A federal appeals court has upheld a law denying voting rights to former felons in Florida if they have not paid off their court fees, even if they cannot afford to.
Opponents of the law argue it creates a “pay to vote” system akin to the poll taxes outlawed in the 24th constitutional amendment. But in a 6-4 decision, the US Court of Appeals for the 11th Circuit found that the requirement is not a tax and is constitutional.
Like in many states, felons are not able to vote in Florida, which is considered a crucial swing state in the upcoming 2020 election.
But in 2018, the people of Florida voted in a referendum to amend the state constitution and restore voting rights to former felons. Since then at least 85,000 people have applied to have their voting rights reinstated. Advocates say the total number of people whose rights are affected by the case is about 750,000.
In May 2019, the Republican-controlled Florida legislature passed Senate Bill 7066. The legislation only restores voting rights to former felons who complete all “terms of service,” which are defined to include paying off all financial obligations. These obligations include court fees, fines, and restitution orders that can run into the hundreds of thousands or even millions of dollars. Some applicants then sued. They won an initial victory when a district court issued a preliminary injunction. On Friday, the 11th Circuit overruled that decision.
In Florida, there are virtually no exemptions for people unable to pay court fees. Even hiring a public defender, a constitutionally-required service set aside for people without means, comes with a $50 application fee. In one county, the fees for each defendant who is represented by a public defender total at least $700.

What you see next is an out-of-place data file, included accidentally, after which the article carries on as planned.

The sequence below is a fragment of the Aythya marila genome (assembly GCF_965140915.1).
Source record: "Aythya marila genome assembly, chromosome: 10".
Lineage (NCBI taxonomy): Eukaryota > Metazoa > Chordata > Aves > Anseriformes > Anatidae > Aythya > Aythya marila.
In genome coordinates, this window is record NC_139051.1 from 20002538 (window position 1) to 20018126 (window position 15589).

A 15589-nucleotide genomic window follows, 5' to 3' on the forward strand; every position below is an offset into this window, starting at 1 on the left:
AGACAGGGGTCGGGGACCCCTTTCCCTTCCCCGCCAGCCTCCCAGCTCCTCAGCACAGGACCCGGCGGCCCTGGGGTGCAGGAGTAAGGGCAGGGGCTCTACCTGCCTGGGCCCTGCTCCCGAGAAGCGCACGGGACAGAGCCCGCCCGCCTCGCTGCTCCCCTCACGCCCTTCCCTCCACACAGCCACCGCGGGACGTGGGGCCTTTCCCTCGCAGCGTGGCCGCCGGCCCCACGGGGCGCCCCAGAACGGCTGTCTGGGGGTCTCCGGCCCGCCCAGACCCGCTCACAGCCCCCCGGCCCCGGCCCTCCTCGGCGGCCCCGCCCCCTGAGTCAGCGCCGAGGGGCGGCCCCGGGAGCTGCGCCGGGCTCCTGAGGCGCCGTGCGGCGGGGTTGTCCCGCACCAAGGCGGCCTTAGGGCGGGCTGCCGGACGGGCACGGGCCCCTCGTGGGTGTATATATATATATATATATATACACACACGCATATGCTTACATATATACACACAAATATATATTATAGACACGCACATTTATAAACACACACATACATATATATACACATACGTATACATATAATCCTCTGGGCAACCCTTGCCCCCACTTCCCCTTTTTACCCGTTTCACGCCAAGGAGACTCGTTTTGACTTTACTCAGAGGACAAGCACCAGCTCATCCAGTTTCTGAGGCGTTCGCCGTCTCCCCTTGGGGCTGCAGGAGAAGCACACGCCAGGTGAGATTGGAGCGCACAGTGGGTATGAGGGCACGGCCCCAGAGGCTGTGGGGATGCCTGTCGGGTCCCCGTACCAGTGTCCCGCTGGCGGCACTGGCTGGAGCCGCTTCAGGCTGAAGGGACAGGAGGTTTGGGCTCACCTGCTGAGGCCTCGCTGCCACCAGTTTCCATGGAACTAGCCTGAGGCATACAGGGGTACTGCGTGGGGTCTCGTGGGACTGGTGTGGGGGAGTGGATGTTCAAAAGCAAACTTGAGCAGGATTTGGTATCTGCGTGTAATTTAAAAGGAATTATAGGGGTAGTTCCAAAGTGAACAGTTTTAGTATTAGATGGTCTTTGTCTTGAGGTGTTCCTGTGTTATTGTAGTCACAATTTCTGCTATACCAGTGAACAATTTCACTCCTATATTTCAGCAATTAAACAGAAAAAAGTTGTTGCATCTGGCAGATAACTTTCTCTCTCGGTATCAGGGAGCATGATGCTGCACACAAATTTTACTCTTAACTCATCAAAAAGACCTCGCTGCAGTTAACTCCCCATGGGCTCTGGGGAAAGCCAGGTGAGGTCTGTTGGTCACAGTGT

The district court found that the “overwhelming majority” of felons who have not paid off their fees but are otherwise eligible to vote “are genuinely unable to pay the required amount.” The state did not refute this finding.
Writing in dissent, Judge Jill Pryor accused the legislature of crafting a bill that would maximally undercut the will of voters. “In short, the legislators knew — or deliberately shut their eyes to — both the extent of the financial obligations Florida courts impose and the fact that most people convicted of felonies in Florida genuinely cannot afford to pay these obligations,” she wrote.
The majority opinion, authored by Chief Judge William Pryor, found the Florida law did not violate the 24th Amendment because repayment of fees does not amount to a tax on voting.
“This classification does not turn on membership in a suspect class: the requirement that felons complete their sentences applies regardless of race, religion, or national origin,” the majority wrote.
The majority argued the repayment requirements do not make affluence an electoral standard, but rather apply a different standard: “To regain the right to vote, felons, rich and poor, must complete all terms of their criminal sentences.”
Two Trump appointees refused calls to recuse themselves from the case. That ended up being the difference, as they argued for upholding the law in the 6-4 split decision.
The Campaign Legal Center vowed to fight the decision but acknowledged it likely means many former felons will not be able to vote in the November election.
“We will continue this fight for all Florida voters, so the full benefits of (the referendum) will someday be realized,” said CLC vice president Paul Smith. “Nobody should ever be denied their constitutional rights because they can’t afford to pay fines and fees.”
More Than A Vote, an organization founded by LeBron James and other Black athletes, announced in July it would raise $100,000 to help pay off outstanding court fines and fees in partnership with the Florida Rights Restoration Coalition, in order to help people restore their voting rights.